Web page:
10 things you did not know about click charges - The Noel D'Cunha Sunday Column

One of the accruals of digital printing was cost-per-sheet arrangement or what is known as click charge. Is it all going wrong?

21 Nov 2014 | By Noel D'Cunha

When MGI’s DP60 made its entry into India sometime in 2010, it came without any click charges, raising a minor hackle about the click model. And the Meteor was not the first to do it. Xeikon did it. Meanwhile Kodak and Heidelberg offered separate consumables and service contracts when they introduced the NexPress.
The MGI model did not become a trendsetter, nor did it push against the tide. The click charge still holds sway.
But there are ten things perhaps you do not know about FSMA. They are:
1.For MGI’s then Indian distributor, Aura Print Services, it was an offset-style cost model, a forceful pitch to print houses. Unfortunately, MGI did not sell in loads.
2.The main reason for investing in digital kit is the FSMA (full service maintenance agreement), or what in popular parlance is click-rate. Quality is just a word. The lower the click-rate, the more digital boxes will be sold.
3.The general impression one gets during discussion with digital print firms is that “with click charges, we are working for the digital press manufacturer, not for our company's P&L. It happens only in India. Why does the printer even have to pay for the press, when we are paying click-charges to the company?”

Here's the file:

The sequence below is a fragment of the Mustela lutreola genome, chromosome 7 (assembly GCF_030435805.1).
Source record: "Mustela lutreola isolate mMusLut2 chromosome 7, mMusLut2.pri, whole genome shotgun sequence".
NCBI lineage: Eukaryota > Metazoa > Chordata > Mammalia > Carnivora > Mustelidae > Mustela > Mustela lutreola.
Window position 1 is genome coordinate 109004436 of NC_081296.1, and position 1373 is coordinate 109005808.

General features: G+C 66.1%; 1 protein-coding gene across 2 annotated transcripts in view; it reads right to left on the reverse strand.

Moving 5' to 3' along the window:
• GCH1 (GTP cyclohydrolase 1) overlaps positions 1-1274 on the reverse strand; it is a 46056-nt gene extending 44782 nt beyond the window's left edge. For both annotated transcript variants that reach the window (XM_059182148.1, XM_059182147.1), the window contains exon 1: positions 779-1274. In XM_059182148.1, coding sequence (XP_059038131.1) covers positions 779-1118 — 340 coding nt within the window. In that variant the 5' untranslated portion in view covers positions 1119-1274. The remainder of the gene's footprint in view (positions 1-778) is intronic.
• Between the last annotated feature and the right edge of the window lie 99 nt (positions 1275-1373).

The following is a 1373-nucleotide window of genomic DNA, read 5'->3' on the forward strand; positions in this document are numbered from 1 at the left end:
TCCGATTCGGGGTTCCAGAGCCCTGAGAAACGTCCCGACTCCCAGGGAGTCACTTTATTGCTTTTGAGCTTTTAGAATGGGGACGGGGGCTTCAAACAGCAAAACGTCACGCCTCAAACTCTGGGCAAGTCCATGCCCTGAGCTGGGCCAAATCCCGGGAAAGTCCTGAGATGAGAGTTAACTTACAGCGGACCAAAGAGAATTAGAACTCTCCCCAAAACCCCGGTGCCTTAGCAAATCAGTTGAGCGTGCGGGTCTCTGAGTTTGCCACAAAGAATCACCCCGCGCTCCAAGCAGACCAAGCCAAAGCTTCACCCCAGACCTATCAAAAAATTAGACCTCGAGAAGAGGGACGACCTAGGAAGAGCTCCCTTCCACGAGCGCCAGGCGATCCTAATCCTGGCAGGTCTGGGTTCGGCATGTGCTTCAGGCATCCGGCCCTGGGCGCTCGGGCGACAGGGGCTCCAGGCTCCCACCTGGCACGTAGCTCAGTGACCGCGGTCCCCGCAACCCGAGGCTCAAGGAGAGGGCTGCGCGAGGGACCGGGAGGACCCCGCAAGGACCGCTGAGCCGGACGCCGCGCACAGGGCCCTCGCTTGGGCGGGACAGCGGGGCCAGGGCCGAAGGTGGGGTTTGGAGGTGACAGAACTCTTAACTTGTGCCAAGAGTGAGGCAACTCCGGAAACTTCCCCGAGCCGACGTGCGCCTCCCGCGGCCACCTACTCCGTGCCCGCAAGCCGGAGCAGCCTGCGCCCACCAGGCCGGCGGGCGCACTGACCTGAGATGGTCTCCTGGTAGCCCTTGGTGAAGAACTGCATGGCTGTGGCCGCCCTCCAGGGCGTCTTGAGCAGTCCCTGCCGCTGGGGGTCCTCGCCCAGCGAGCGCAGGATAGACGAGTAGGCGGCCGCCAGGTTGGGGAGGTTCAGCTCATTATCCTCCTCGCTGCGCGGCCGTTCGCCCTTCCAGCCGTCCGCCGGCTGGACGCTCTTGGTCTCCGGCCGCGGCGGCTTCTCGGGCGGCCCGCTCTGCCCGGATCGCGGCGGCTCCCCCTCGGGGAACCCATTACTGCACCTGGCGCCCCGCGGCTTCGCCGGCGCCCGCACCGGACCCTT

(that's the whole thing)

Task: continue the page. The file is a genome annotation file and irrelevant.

4.For as low an investment as Rs 16-lakh, one can start a digital print shop, and to top it, a low click charge. The result: more competition for established digital print firms with much higher investments.
5.Last Diwali, there was a print shop in Surat, which had this advertisement to boost print demand: Diwali Dhamaka: Rs 4 per print copy.
6.Did you know that digital print shops who sell print sheet at lower than the breakeven cost, actually cheat? There’s a rumour this is done by selling toners, spare parts and that money earned is channelled as compensation for the loss in print.
7.For commercial printers, there are many advantages to being click charge free. No minimum print volume charges, no monthly contracts, it allows for variable print volume, it enables printers to maintain profitability whatever the page coverage, and it’s designed to resemble an offset print process. The printer purchases ink and consumables as required.
8.On many sheetfed digital machines, both A4 and A3 sheets count as one click and some users place two A4s on one A3.
9.When embellishing certain jobs, maximising click charges is not the best model. Printers typically gang the maximum number of business cards on one sheet to minimise click charges. But dies are much more expensive. It’s more cost-effective to gang fewer cards and reduce the number of dies needed.
10.And finally, lower ‘click rates’ has literally demolished the once dominant Xerox from Ahmedabad and other cities of Gujarat.
With a lot of small time offset-only businesses entering the digital domain; will we see their offset-selling philosophies with them? Only time and digital print equipment manufacturing selling their kit in India can answer ...


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